Whatever the post-Arsène Wenger era at Arsenal was supposed to be, it wasn’t this. The thing about Unai Emery’s Arsenal is that no one really knew how good they were supposed to be. There was a sense among many that Wenger was underachieving with this squad, and someone else should be able to produce more with these players, but there was no firm sense of how much more. Emery was tasked with setting the terms of this and, if we are merely to take it by what he achieved, the answer seemed to be that this squad isn’t capable of much more than what we’d already seen. When looking at the expected goals trendlines from August 2017 to the present, that late Wenger era looks almost like a golden age by comparison. However you slice it, Emery’s Arsenal just were not good. Their xG difference per game this season of +0.09 put them seventh-best in the Premier League with a cataclysmic gap between the Gunners and the top sides. But that might not have been what frustrated fans most. What arguably grated even more was the way in which Arsenal were mediocre. This is a side that conceded more shots than they took. It’s a side that had so little ability to exert control over games that they faced more shots than all but two teams in the league. What they were able to do is keep the shot quality down, and their xG per shot faced is the second-lowest in the top flight. But is this how a club of Arsenal’s ambitions are “supposed” to be doing it? Facing a lot of shots of low quality suggests a team ceding control of the game, allowing opponents to attack them at will, but protecting against this by getting bodies behind the ball and forcing teams to put cheap crosses in or take potshots from range. This is a strategy one would expect to see from a team in the bottom half of the table, acknowledging their technical inferiorities and trying to make things difficult for better opponents. Quite why Emery seemed unfazed by conceding so many shots against sides like Southampton and Watford is a mystery. The picture wasn’t much brighter in attack. If the Wenger era is remembered for fluid, intricate football in the final third that sometimes proved effective, the Emery era will likely be remembered for functional football in the final third that failed to be any more efficient. Take passes in the opponent’s box as an example. Arsenal long dominated this stat, and their five per game in Wenger’s last season was more than even Pep Guardiola’s symphonic Manchester City. This season, that figure has fallen to 3.44, fifth in the Premier League behind even West Ham. Similarly, Arsenal are much more reliant on crosses to pump the ball into the box. In 2017–18, only 24% of their box entries came from crosses, the fewest in the league. This season, it’s 32%, slightly above average for a side in England’s top flight. The plan tends to be some form of just getting the ball into a decent area and hope one of the attackers, most frequently Pierre-Emerick Aubameyang, gets something on it. We don’t yet have a sense of who the next Arsenal manager will be. Names such as Carlo Ancelotti, Mikel Arteta, Max Allegri and Marcelino have been floated, all of whom have very different footballing philosophies and managerial approaches. This suggests Arsenal have no clear blueprint outlining what they want to be going forward. What they have is a disparate set of talented players into whom Emery was unable to instill a distinct type of football. But what could someone else do with this squad? At the top end, there is obvious quality, but a strange unease with how the pieces fit together. Aubameyang has been, most would agree, Arsenal’s outstanding player since his arrival in January 2018. His game, ever since Thomas Tuchel reinvented him four years ago, has been about making himself available in the box and positioning himself to get on the end of a good number of very high-quality chances, which he subsequently finishes at a reasonable rate. Whatever he may have been earlier in his career, Aubameyang’s best work now comes within the width of the six-yard box. Alexandre Lacazette is also a definite centre forward, and has at times combined well with Aubameyang in a kind of throwback way to classic strike partnerships of old. This made the decision to recruit Nicolas Pépé all the more bizarre. Pépé is very much an inverted right winger in the mould of Arjen Robben or Mohamed Salah. We saw what he does best against West Ham on Monday, dribbling inside from the right flank and using his dominant left foot. Fitting all three of these players in the same side feels like a game of rock-paper-scissors in that someone is going to inevitably lose out. Play Pépé on the right of a 4-4-2 system and you lose his quality coming inside. Play him higher in a 4-2-3-1 and Lacazette has to drop into an unfamiliar deeper role. Play a 4-3-3 shape and Aubameyang has to move wide, finding himself less able to get on the end of chances in the box. The third option seems to be the most frequent, while also the most perplexing. Aubameyang has continued scoring goals this season, but is running somewhat over his xG (10 non-penalty goals scored from 6.99 expected) and is getting fewer good chances overall than last season. Whoever gets the job at the Emirates needs to make a decision in terms of who to prioritise and who to sacrifice. There doesn’t seem a way to get all three of these players firing. The midfield also lacks obvious answers. Granit Xhaka offers passing range from deep areas, but his fairly obvious weaknesses in terms of discipline and defensive control are likely no secret to anyone reading this. A side would need to be very confident in its ability to control a game to really trust Xhaka as the deepest midfielder. Torreira offers better defensive work rate and energy, which in theory should compliment Xhaka, but the two seem to create a strange anti-chemistry with no midfield control and little defensive solidity when playing together. Matteo Guendouzi remains the great hope of Arsenal’s midfield and certainly has a strong case for playing every week, but his weaknesses in understanding without the ball mean he’s not necessarily a fix alongside Xhaka and Torreira. Defensively, things are what might be politely called unclear. Héctor Bellerín has returned from injury as the first choice right back out of inertia more than anything else, without an obvious challenger as Ainsley Maitland-Niles has made it clear he prefers to play in midfield. Bellerín should be afforded time to regain full match sharpness, but his weaknesses defensively were obvious even before the injury. David Luiz is another player I doubt many reading this do not already have an opinion on. What has been the case in his career is that he can perform well in a well-drilled system, such as Antonio Conte’s Chelsea side, but is prone to making rash decisions when left with a lot of choices to make. Arsenal have been so far from a well-drilled system as to make this feel like a cruel joke on Mr. Luiz. Sokratis can’t be said to be doing much better, but both could make the very reasonable case that they’re not receiving anything like the protection they hope for. At left back, Kieran Tierney has yet to feature much. It’s always hard to gauge how a player will adapt from the Scottish Premiership, though the better judges of football in Scotland insist he is the real deal. At the very least, he should be a significant athleticism upgrade on Sead Kolašinac. What should be fairly obvious by now is just how much of a mess this Arsenal squad is. Emery’s side lacked a clear identity, and much of that is his fault, but it’s also far from obvious what it is this group of players should do in an ideal world. It’s likely that a long rebuilding process is coming, as the first attempted reboot post-Wenger burns out. The next manager, then, has one most pressing task: decide on a vision and make the hard choices toward executing it, even if it is to the detriment of the quality of players on the pitch. Arsenal will not be fixed today, or tomorrow. A clear plan and strategy in both recruitment and coaching is the only way that change can come about.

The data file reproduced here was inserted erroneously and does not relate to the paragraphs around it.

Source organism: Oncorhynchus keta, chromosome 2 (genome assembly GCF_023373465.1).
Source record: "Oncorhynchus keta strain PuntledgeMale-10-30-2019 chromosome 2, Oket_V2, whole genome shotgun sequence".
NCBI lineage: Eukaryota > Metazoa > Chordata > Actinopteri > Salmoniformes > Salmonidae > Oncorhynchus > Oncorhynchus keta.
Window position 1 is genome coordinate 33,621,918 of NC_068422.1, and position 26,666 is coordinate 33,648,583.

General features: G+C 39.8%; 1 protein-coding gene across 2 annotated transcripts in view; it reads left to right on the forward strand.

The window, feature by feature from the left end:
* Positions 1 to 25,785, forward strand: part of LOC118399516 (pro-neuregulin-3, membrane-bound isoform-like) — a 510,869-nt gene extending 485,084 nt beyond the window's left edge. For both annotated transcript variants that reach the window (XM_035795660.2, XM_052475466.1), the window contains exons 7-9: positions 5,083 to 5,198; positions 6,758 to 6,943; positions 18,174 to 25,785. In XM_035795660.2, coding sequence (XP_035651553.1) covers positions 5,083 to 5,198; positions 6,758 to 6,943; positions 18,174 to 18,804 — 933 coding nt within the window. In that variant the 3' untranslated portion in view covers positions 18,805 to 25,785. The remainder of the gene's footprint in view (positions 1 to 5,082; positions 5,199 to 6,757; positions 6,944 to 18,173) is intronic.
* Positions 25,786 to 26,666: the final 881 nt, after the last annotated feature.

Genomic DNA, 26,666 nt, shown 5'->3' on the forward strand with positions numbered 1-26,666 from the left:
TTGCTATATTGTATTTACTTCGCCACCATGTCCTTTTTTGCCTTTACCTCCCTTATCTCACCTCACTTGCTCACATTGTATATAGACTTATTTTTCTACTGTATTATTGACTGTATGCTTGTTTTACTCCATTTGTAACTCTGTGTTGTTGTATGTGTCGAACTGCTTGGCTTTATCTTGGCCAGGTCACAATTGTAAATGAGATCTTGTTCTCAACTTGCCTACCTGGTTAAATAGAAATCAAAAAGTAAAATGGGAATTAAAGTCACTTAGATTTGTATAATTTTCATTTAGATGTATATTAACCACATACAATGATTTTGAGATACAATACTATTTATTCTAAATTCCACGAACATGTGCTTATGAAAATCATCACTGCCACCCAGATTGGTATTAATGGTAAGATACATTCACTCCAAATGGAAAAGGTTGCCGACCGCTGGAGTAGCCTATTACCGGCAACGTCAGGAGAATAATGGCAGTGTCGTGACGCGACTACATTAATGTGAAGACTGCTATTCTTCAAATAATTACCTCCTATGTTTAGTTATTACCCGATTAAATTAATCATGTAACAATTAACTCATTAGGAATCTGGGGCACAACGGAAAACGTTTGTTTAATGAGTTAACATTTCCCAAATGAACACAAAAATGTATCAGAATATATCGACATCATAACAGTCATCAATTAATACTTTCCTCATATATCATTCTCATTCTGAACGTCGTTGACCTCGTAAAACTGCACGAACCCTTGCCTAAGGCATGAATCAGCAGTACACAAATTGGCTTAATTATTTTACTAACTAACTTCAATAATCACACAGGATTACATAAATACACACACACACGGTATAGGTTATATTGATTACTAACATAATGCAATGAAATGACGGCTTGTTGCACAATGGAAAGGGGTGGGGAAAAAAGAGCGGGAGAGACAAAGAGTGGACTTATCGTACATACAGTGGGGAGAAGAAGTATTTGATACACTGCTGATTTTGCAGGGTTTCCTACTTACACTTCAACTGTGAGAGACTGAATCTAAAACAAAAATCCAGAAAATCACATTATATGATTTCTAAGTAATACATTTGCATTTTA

Stats of Interest
Leicester had the rub of the green in the early going this season, picking up a number of good results above and beyond their underlying performances. But recent games have seen a different trend. A number of xG dominant wins have caused a fairly dramatic turnaround on their trendlines. This is the form the Foxes need to put up a title challenge. Aaron Wan-Bissaka put in an excellent defensive performance against Manchester City last weekend, locking down Manchester United’s right flank. It’s well known that he makes a lot of tackles, and his possession-adjusted 4.62 per 90 puts him in the top 5 players in the league on this stat. What’s really impressive is that none of the other players near the top of this list have a better ratio of being able to make a tackle instead of getting dribbled past than his 80%. For all the challenges he makes, he rarely gets caught out, and may well be the best tackler in the Premier League. Dave McGoldrick must be feeling awfully frustrated by now, producing 4.18 xG without yet scoring a goal this season. No player in the league has put up more xG without scoring. It might be time for Sheffield United fans to pray to the finishing gods for things to turn around for McGoldrick. Header image courtesy of the Press Association